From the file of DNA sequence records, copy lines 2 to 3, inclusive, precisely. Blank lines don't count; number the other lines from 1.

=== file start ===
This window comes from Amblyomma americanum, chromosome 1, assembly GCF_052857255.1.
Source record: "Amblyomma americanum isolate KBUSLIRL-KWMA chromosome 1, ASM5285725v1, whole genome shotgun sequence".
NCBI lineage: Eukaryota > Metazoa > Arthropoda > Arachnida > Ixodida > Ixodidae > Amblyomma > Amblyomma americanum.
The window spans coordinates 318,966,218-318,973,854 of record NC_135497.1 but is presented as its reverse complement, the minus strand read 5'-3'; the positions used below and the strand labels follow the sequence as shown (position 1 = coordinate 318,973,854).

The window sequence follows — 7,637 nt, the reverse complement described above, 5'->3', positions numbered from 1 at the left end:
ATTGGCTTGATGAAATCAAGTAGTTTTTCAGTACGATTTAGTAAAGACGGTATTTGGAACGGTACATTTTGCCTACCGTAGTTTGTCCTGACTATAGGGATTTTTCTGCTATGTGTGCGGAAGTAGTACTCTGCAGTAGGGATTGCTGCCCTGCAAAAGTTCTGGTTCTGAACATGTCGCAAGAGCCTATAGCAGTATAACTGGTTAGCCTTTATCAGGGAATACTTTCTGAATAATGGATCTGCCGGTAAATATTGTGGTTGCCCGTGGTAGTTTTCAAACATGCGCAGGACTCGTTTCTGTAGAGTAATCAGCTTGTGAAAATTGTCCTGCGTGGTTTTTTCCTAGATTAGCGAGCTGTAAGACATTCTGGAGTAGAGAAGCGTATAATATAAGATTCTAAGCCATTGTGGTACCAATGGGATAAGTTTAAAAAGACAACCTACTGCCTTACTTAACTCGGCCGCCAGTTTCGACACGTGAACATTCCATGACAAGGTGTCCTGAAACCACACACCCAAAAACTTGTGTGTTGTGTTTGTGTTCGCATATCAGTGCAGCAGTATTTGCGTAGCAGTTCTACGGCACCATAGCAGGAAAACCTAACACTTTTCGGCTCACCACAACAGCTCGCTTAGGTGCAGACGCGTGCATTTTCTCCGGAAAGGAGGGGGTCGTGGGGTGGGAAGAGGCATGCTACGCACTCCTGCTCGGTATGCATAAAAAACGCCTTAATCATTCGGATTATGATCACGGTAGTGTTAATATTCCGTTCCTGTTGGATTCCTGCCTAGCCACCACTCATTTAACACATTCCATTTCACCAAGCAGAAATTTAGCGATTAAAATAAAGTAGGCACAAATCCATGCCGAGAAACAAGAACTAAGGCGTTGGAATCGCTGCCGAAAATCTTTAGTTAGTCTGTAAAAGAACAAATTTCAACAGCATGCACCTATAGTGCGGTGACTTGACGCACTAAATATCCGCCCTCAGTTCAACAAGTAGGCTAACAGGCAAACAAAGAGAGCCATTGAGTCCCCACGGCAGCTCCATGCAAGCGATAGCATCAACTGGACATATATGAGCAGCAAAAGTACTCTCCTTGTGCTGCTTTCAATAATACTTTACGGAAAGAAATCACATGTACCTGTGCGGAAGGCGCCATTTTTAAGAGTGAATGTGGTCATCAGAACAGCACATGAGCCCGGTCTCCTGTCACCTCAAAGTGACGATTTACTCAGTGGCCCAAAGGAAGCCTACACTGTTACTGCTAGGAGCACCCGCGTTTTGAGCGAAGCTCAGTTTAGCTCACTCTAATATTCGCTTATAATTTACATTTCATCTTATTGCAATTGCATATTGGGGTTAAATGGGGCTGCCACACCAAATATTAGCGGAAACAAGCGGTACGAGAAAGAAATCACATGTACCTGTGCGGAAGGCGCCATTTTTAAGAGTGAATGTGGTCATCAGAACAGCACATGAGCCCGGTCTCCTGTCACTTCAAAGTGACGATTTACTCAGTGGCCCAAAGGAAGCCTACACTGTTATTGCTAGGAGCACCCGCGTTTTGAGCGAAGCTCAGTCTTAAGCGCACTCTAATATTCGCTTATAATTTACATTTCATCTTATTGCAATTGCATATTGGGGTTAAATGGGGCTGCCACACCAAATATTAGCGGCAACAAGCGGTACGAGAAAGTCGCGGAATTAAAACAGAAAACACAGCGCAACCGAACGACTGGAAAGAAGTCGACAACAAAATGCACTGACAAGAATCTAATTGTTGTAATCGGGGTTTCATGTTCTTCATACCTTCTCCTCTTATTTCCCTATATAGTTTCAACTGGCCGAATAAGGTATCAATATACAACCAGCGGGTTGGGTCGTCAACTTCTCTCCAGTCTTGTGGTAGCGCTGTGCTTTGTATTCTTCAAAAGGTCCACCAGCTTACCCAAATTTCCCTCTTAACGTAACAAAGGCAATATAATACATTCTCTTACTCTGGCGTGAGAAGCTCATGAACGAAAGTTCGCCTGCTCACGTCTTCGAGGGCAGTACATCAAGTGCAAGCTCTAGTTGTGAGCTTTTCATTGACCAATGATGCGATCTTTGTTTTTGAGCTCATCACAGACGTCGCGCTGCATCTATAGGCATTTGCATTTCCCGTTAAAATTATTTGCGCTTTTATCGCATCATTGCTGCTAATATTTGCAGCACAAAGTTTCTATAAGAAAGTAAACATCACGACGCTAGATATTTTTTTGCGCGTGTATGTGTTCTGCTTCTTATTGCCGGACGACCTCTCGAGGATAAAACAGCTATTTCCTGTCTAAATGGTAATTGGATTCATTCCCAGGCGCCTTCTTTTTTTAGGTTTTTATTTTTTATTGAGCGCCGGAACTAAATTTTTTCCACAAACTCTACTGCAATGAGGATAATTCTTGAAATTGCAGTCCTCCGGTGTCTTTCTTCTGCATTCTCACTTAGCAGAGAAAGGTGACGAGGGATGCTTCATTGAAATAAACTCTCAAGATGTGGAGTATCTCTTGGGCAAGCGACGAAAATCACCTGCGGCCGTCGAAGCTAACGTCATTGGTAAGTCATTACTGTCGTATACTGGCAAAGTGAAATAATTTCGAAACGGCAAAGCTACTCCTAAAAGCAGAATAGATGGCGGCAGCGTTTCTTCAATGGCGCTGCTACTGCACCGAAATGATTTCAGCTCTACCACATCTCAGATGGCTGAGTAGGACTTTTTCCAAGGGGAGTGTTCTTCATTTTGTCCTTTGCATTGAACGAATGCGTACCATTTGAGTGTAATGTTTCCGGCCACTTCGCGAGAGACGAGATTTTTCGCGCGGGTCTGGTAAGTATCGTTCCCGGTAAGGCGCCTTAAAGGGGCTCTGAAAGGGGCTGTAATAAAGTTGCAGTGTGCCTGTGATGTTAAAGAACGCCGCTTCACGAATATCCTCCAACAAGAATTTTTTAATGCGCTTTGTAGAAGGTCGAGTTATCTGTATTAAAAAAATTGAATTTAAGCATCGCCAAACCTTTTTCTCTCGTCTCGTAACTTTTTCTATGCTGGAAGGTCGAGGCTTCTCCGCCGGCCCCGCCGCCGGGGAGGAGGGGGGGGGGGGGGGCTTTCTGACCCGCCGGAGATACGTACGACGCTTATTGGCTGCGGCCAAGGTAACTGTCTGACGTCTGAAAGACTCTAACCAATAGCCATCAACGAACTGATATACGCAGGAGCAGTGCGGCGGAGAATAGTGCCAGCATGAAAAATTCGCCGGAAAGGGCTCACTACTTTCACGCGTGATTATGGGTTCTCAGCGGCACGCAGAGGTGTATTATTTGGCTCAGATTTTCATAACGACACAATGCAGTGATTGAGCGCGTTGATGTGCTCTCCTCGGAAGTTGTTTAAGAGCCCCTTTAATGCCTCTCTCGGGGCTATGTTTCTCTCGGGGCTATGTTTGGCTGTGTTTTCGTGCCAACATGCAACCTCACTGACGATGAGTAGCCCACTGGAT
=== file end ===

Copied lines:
Source record: "Amblyomma americanum isolate KBUSLIRL-KWMA chromosome 1, ASM5285725v1, whole genome shotgun sequence".
NCBI lineage: Eukaryota > Metazoa > Arthropoda > Arachnida > Ixodida > Ixodidae > Amblyomma > Amblyomma americanum.